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January 18, 2010

Keeping GOOD company

3 minute read, in Brand Strategy / Content / Identity / Impact / Marketing / Needle/Mission/Agenda

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Your mama was right. It matters who you choose to associate with. Stand in a crowd of smokers huddled outside an office building and most will assume you’re a smoker too. Even if all you’re doing is getting a breath of fresh (not so fresh?) air. Companies should follow this simple lesson which we all know from our own lives; as much as you can try and compartmentalize and intellectualize decisions, others don’t see it that way. People get an overall “gut” impression of who you are and what you stand for by the decisions you make.

My most recent issue of GOOD magazine arrived yesterday. GOOD is a great publication featuring “a collaboration of individuals, businesses, and nonprofits pushing the world forward.” By it’s own admission, GOOD is “for people who give a damn.” But, the people they choose to hang out with do damage to the brand.

Every month when my GOOD magazine arrives, I find myself disappointed by the Ralph Lauren Rugby ad on the back page of the magazine. I found this ad placement particularly disturbing during the recent Ralph Lauren kerfuffle when RL and his friends resisted taking responsibility for photoshopping a model who ended up looking so emaciated a Boing Boing blogger commented “Dude, her head is bigger than her pelvis.”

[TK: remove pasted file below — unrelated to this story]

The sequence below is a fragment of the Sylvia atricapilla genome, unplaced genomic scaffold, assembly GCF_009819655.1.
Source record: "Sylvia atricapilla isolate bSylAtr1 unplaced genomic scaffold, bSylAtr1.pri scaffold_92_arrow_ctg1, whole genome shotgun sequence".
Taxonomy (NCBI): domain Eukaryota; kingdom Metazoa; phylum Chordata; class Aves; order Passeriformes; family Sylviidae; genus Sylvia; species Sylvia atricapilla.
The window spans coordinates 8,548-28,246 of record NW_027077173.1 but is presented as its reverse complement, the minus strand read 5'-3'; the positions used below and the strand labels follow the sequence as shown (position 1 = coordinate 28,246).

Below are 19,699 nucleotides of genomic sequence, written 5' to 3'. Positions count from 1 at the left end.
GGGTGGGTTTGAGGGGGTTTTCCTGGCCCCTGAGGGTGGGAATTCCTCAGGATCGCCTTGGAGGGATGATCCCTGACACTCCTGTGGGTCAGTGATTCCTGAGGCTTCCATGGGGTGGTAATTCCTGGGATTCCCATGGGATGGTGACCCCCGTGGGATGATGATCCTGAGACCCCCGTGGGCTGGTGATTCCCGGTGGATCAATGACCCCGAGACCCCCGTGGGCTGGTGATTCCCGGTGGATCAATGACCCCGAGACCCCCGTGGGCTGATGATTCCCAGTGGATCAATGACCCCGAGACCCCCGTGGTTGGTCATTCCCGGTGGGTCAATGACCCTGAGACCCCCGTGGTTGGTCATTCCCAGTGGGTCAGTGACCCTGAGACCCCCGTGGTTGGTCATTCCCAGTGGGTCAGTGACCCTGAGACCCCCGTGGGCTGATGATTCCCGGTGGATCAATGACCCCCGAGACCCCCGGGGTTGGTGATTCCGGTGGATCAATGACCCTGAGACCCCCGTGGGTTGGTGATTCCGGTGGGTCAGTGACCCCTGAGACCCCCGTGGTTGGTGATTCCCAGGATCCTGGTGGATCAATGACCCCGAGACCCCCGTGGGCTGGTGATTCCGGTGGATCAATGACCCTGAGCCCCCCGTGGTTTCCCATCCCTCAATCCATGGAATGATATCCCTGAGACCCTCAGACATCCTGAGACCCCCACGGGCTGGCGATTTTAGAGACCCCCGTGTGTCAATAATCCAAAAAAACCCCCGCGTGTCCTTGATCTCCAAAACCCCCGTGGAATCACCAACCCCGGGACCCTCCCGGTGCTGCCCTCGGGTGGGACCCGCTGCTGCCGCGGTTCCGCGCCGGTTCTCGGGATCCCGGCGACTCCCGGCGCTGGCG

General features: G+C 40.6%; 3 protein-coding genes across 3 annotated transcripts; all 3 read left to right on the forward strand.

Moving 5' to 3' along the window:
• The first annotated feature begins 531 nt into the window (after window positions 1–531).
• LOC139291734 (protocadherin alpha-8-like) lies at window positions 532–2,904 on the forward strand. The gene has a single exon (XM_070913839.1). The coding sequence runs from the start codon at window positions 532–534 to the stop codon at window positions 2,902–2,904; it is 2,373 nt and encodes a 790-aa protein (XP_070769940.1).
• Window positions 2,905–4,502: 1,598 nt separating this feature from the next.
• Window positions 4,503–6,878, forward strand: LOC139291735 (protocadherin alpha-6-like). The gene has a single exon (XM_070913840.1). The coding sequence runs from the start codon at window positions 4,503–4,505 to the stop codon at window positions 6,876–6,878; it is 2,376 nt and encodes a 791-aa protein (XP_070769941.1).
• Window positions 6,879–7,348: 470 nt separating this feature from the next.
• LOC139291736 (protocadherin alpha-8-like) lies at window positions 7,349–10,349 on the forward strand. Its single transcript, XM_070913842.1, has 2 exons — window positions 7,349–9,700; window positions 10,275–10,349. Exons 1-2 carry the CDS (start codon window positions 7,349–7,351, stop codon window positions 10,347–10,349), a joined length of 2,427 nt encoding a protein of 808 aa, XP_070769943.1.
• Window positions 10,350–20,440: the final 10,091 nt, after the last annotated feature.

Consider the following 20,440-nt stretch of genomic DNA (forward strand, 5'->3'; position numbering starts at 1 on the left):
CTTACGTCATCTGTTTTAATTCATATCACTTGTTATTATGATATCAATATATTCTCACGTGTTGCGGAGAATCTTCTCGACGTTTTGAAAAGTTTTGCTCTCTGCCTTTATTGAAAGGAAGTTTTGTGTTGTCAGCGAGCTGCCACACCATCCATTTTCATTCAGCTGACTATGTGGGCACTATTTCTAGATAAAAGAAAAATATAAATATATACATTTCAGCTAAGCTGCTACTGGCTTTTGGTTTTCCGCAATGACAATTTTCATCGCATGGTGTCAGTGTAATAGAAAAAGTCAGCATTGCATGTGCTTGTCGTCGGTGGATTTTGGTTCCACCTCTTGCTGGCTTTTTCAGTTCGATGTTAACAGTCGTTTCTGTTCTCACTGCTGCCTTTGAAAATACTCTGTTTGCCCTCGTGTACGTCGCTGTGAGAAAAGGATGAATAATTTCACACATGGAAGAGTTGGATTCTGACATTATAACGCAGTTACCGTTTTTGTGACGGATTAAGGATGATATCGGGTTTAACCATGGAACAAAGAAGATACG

It is tough being Good. Just ask a vegetarian. Take one step toward righeousness by reducing meat consumption and everyone wants to call you out on wearing leather shoes. Magazines wlike Cosmopolitan and Lucky don’t have GOOD’s issues. And, GOOD has had it’s share of financial difficulties and now only publishes four issues a year. However, that is the burden of trying to be GOOD. And, GOOD needs to suck that up.

I was particularly interested yesterday when the latest of GOOD included two letters to the editor criticizing GOOD for including advertisers such as the Gap and United Methodist Church whose values were deemed inconsistent with those of the magazine. The editor’s response was as follows:

“GOOD is an advertising-supported business, because we believe that doing good can and must be financially as well as morally successful.That doesn’t mean we endorse all the practices of our advertisers

(or, for that matter, that they endorse everything that appears in our pages.But if you’re upset with the policies of a business that suppotts us, make it clear to us,and more importantly, to that company itself.”

With or without such a disclaimer, GOOD’s readers are impacted by the advertisers that appear in their pages.

One person who gets this is Vicki Bell, founder and editor of The Little Paper, a local Toronto guide for young families. The paper’s tagline says it all: “Proudly urban, totally independent, fiercely smart & a little bit silly.” The Little Paper is an absolutely essential publication for parents because it lists virtually every activity happening in Toronto. And, it has very healthy circulation of 10,000 families a month. Several of the “usual suspect” parent magazine advertisers like Nestle, Johnson + Johnson and Baby Einstein would purchase advertising if approached by The Little Paper. But that’s not how The Little Paper rolls.

Instead you’ll find small ads from a bunch of local kids’ programs, clothing stores and the like. The result? A magazine that lives up to it’s claim to be “fiercely independent.” Vicki calls it “Enlightened self interest.” In her words “as long as independents support the Little Paper, the Little Paper puts them first.”

Similarly, if you, like GOOD, claim to represent people who “give a damn” than they should keep better company than Ralph Lauren. He’s just not your type. It may require a different business model, but you’re only as good as the company you keep.

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